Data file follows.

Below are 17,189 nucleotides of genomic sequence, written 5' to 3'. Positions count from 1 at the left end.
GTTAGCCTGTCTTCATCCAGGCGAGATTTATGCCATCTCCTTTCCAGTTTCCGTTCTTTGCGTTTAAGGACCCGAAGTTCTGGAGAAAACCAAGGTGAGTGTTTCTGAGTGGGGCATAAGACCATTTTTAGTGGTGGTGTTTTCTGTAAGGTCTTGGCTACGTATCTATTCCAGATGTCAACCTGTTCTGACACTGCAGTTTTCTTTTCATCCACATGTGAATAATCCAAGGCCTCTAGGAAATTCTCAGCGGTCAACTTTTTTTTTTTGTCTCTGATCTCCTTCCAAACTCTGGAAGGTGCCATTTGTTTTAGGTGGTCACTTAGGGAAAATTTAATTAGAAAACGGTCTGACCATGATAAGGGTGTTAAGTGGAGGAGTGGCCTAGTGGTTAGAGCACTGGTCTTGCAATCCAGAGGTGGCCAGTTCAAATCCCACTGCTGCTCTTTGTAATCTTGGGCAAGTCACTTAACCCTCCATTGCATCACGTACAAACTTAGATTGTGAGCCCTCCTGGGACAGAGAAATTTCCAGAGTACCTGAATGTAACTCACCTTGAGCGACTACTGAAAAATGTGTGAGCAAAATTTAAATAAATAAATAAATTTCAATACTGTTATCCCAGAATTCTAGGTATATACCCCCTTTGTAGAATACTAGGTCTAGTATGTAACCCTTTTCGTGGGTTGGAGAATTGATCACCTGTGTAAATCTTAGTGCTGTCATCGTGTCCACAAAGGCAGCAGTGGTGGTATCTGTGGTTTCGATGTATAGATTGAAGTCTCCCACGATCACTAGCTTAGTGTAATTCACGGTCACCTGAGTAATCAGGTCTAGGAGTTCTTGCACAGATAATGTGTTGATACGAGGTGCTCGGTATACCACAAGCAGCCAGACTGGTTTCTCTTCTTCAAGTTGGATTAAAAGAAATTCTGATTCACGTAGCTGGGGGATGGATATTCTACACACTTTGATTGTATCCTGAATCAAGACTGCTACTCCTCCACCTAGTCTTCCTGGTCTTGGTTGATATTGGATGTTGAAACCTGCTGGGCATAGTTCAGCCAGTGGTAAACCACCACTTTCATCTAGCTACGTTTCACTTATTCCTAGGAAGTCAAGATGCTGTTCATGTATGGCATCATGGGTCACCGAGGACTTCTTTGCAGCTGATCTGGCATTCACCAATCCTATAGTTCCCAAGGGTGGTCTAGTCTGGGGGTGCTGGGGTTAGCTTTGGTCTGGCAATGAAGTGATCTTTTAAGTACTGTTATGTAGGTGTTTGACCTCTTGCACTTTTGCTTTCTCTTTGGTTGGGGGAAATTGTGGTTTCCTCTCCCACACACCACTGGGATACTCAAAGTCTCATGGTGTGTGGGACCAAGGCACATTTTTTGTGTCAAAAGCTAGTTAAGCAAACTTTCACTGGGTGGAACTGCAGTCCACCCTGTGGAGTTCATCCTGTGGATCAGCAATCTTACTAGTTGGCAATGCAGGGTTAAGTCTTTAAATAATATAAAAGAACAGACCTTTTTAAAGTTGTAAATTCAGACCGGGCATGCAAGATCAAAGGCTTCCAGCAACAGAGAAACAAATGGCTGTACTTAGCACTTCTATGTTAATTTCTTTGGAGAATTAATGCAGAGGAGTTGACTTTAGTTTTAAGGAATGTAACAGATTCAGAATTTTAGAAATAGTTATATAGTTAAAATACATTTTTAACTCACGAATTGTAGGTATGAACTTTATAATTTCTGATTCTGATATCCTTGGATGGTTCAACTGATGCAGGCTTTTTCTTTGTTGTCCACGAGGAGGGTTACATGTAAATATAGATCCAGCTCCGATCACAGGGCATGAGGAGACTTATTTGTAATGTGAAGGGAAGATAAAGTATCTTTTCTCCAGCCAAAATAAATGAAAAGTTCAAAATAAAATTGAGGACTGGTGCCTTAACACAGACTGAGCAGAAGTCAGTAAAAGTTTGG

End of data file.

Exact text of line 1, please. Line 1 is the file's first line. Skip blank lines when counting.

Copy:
Below are 17,189 nucleotides of genomic sequence, written 5' to 3'. Positions count from 1 at the left end.